Emerging Markets GLI (Liquidity Index) May 2015 Update

by Michael J. Howell13. May 2015 15:39

April 2015 has proved to be a strong month for Emerging Market Liquidity with the EM component of our GLITM (Global Liquidity Index) hitting 41.0 (‘normal’ range 0-100) from 32.4 at end-March. Although the index is still below the neutral threshold of 50, the EM Liquidity trend is plainly up and reinforced further by the early May announcement of more Chinese easing.

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Global Liquidity Index (GLI) May 2015 Latest Release

by Michael J. Howell12. May 2015 17:36
The Global Liquidity Index (GLI) rebounded in April 2015 to 40.3 from 37.1 in March ('normal' range 0-100). Overall, World liquidity conditions remain sub-par, with the index at or below average now for eight months: a backdrop consistent with slow, but not recessionary, economic activity. Within the total, regional trends show greater divergence. EM is rising fast, but the US is now sub-par.

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Global View May 2015: Could Weak 2015 GDP Force The US Dollar to Join The Global Currency War? Or Why Gold May Soon Start to Shine

by Michael J. Howell9. May 2015 17:51

New Report Published: The strong dollar now leads the field of excuses for the (un)surprisingly weak economy in 2015. US policy makers are naming and shaming their currency to such an extent that it questions whether the greenback could soon join the on-going global currency war. If so, who wins? Gold is looking the favourite since it is especially sensitive to Central Bank actions.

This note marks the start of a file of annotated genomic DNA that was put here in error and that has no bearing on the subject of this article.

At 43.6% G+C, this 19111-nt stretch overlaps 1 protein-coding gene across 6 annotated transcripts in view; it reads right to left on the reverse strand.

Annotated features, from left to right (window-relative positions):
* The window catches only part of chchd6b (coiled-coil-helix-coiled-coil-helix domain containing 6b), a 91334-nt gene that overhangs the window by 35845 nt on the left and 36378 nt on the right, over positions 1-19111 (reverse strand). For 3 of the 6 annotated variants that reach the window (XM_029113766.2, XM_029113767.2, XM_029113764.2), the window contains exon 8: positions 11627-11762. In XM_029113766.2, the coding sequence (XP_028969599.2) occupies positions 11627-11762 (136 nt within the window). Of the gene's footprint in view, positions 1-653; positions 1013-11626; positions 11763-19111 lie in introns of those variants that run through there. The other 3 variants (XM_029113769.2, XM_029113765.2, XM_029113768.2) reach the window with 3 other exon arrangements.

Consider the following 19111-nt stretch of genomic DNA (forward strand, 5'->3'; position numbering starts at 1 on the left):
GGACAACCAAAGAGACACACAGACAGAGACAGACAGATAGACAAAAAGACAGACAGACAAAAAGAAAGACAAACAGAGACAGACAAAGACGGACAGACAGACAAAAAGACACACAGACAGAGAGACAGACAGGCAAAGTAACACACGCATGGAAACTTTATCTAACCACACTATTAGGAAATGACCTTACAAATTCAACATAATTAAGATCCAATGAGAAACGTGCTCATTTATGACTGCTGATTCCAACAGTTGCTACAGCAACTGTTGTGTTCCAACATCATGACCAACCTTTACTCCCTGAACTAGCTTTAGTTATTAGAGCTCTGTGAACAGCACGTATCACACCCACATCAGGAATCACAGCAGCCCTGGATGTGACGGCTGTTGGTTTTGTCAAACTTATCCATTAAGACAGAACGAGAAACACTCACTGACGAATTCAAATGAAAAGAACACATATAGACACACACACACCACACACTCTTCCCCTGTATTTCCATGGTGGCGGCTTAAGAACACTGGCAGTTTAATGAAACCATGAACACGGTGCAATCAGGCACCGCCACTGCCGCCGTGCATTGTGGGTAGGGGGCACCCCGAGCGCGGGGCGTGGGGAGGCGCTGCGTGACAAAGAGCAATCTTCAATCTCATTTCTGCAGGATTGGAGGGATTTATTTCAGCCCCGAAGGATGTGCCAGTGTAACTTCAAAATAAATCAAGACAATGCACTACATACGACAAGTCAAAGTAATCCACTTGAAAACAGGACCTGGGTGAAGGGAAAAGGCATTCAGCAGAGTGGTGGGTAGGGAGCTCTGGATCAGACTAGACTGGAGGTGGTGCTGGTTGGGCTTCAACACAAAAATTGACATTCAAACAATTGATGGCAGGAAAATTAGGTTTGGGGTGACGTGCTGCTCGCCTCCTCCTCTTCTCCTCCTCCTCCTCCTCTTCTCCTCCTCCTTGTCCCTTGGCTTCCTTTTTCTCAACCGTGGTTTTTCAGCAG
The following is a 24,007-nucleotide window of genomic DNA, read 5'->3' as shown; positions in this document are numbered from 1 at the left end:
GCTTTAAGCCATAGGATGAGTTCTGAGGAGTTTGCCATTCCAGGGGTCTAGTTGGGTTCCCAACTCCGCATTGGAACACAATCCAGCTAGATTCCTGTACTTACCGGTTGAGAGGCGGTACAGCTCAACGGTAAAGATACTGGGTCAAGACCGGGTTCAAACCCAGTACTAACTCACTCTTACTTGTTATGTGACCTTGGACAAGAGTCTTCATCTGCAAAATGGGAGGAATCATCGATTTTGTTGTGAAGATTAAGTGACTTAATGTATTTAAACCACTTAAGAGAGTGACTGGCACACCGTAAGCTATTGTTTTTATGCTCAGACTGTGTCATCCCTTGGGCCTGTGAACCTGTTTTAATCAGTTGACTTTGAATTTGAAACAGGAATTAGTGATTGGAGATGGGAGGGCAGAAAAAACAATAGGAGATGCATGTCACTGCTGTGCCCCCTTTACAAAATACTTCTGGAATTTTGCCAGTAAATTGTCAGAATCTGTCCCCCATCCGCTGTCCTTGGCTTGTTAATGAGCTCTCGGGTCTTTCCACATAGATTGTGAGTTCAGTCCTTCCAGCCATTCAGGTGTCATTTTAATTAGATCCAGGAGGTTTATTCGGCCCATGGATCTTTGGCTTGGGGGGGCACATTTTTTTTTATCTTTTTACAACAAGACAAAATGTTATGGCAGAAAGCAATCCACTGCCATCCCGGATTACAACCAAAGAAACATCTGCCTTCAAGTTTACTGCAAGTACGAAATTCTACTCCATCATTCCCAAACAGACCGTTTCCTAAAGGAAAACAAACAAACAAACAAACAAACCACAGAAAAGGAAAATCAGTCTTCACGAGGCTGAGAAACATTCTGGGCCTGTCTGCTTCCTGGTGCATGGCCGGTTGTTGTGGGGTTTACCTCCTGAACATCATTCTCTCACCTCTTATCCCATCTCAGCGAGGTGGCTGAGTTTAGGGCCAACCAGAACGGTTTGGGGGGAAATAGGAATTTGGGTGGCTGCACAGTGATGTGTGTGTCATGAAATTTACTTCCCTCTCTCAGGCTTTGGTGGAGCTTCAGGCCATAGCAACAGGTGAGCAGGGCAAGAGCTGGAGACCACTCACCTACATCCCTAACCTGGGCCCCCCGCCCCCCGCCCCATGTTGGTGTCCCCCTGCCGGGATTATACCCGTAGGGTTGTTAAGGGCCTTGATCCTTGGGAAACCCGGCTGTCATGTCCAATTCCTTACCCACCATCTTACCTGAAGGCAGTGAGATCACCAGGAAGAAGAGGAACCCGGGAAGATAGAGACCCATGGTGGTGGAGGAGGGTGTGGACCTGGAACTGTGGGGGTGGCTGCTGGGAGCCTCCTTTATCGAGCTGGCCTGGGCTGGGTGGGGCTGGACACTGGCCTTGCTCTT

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May 2014 Release Global Liquidity Indexes GLIs

by Michael J. Howell13. May 2014 17:15
The Global Liquidity Cycle continues to slip lower according to our latest GLI estimates. End-April 2014 data show a move down to 45.8 from 52.8 ('normal' range 0-100). Global Liquidity is therefore below trend and decelerating. Risks are rising. Typically, market volatility tends to pick up within six months. The causes are widely-spread: Central Bank liquidity injections tightened again to 33.4 in April, with almost two-thirds of policy-makers by number now running 'tight' quantity policies. The most active of the key Central Banks withdrawing net stimulus last month were the US, Japan and China.

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Global Liquidity Update

What Is Important?

by Michael J. Howell20. April 2014 14:04